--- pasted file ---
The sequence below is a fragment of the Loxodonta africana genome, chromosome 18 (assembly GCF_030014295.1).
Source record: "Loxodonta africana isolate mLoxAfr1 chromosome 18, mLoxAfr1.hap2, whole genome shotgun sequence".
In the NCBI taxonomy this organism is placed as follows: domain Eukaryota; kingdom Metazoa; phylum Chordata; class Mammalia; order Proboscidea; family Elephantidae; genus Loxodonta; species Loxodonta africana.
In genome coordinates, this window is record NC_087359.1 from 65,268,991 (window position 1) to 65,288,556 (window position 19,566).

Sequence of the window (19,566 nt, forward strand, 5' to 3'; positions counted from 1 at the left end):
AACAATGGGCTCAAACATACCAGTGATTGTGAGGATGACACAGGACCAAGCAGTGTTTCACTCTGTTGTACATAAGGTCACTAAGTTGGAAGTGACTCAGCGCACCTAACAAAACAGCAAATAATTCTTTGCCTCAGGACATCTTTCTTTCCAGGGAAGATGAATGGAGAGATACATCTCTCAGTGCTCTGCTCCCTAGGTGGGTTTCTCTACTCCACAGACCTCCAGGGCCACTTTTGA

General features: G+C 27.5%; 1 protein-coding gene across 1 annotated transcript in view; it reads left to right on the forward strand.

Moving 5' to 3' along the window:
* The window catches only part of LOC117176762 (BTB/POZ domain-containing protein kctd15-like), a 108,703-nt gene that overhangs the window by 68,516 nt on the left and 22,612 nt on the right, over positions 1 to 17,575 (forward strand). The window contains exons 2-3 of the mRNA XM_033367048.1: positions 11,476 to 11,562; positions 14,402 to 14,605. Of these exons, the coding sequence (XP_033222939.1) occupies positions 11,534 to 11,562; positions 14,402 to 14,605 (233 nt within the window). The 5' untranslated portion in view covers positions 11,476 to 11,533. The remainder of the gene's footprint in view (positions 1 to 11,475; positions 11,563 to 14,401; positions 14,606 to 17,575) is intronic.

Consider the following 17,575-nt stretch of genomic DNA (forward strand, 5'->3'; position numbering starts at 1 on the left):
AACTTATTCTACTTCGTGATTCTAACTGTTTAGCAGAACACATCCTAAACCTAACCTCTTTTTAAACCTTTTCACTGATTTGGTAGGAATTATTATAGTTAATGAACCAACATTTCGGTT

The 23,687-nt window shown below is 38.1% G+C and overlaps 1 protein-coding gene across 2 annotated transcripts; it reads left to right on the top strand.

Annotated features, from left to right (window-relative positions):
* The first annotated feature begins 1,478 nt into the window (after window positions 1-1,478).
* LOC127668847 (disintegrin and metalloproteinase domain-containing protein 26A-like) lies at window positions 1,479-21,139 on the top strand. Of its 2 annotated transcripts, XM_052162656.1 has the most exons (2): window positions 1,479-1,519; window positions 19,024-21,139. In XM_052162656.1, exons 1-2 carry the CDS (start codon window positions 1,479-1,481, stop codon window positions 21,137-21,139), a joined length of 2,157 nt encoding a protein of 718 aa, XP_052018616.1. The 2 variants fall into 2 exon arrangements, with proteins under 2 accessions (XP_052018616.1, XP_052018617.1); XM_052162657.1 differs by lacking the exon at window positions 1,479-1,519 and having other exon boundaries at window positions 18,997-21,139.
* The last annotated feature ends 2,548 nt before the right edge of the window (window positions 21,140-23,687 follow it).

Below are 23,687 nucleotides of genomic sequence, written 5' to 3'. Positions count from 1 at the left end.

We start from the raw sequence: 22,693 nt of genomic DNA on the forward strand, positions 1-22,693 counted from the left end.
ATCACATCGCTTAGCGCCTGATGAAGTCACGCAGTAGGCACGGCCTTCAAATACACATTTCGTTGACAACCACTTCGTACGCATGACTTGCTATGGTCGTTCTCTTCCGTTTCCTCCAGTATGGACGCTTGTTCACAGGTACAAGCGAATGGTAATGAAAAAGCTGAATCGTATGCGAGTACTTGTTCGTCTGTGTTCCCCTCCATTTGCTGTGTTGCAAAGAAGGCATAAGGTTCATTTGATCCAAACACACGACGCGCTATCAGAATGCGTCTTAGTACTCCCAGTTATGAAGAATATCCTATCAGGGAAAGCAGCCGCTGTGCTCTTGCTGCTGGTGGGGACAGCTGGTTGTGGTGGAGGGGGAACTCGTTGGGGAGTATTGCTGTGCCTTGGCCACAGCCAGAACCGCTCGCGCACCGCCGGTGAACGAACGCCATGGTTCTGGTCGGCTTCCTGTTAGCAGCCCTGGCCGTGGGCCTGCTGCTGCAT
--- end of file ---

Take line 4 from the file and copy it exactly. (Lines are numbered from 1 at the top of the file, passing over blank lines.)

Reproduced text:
In genome coordinates, this window is record NC_087359.1 from 65,268,991 (window position 1) to 65,288,556 (window position 19,566).